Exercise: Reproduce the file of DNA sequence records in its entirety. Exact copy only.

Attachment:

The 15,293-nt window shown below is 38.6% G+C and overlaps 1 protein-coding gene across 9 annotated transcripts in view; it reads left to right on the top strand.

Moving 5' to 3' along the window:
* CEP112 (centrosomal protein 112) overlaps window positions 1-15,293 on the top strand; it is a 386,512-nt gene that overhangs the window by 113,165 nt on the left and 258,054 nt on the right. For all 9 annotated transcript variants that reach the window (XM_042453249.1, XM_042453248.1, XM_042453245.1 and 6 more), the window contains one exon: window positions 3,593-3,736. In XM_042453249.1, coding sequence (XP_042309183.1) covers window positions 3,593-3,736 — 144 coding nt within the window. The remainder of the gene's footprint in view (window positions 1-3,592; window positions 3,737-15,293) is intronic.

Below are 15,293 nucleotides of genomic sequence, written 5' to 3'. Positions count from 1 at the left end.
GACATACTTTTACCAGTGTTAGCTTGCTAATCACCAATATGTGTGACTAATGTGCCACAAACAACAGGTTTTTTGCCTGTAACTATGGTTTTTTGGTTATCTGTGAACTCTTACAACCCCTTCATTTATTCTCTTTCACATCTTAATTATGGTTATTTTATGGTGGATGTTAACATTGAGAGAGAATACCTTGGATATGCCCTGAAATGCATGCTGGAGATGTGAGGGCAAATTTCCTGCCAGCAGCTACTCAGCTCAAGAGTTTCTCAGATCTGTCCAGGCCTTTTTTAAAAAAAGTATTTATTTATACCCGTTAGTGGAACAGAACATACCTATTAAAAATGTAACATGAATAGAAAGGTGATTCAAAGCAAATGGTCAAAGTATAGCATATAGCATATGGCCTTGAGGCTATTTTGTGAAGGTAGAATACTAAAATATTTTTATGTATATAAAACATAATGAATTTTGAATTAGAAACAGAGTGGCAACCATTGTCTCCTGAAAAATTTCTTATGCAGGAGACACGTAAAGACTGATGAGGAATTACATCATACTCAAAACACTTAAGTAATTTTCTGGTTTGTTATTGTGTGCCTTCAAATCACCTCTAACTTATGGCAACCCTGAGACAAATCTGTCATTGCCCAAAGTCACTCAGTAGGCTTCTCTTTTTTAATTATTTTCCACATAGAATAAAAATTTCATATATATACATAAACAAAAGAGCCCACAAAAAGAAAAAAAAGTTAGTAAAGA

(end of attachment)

The 15,293-nt window shown below is 38.6% G+C and overlaps 1 protein-coding gene across 9 annotated transcripts in view; it reads left to right on the top strand.

Moving 5' to 3' along the window:
* CEP112 (centrosomal protein 112) overlaps window positions 1-15,293 on the top strand; it is a 386,512-nt gene that overhangs the window by 113,165 nt on the left and 258,054 nt on the right. For all 9 annotated transcript variants that reach the window (XM_042453249.1, XM_042453248.1, XM_042453245.1 and 6 more), the window contains one exon: window positions 3,593-3,736. In XM_042453249.1, coding sequence (XP_042309183.1) covers window positions 3,593-3,736 — 144 coding nt within the window. The remainder of the gene's footprint in view (window positions 1-3,592; window positions 3,737-15,293) is intronic.

Below are 15,293 nucleotides of genomic sequence, written 5' to 3'. Positions count from 1 at the left end.
GACATACTTTTACCAGTGTTAGCTTGCTAATCACCAATATGTGTGACTAATGTGCCACAAACAACAGGTTTTTTGCCTGTAACTATGGTTTTTTGGTTATCTGTGAACTCTTACAACCCCTTCATTTATTCTCTTTCACATCTTAATTATGGTTATTTTATGGTGGATGTTAACATTGAGAGAGAATACCTTGGATATGCCCTGAAATGCATGCTGGAGATGTGAGGGCAAATTTCCTGCCAGCAGCTACTCAGCTCAAGAGTTTCTCAGATCTGTCCAGGCCTTTTTTAAAAAAAGTATTTATTTATACCCGTTAGTGGAACAGAACATACCTATTAAAAATGTAACATGAATAGAAAGGTGATTCAAAGCAAATGGTCAAAGTATAGCATATAGCATATGGCCTTGAGGCTATTTTGTGAAGGTAGAATACTAAAATATTTTTATGTATATAAAACATAATGAATTTTGAATTAGAAACAGAGTGGCAACCATTGTCTCCTGAAAAATTTCTTATGCAGGAGACACGTAAAGACTGATGAGGAATTACATCATACTCAAAACACTTAAGTAATTTTCTGGTTTGTTATTGTGTGCCTTCAAATCACCTCTAACTTATGGCAACCCTGAGACAAATCTGTCATTGCCCAAAGTCACTCAGTAGGCTTCTCTTTTTTAATTATTTTCCACATAGAATAAAAATTTCATATATATACATAAACAAAAGAGCCCACAAAAAGAAAAAAAAGTTAGTAAAGA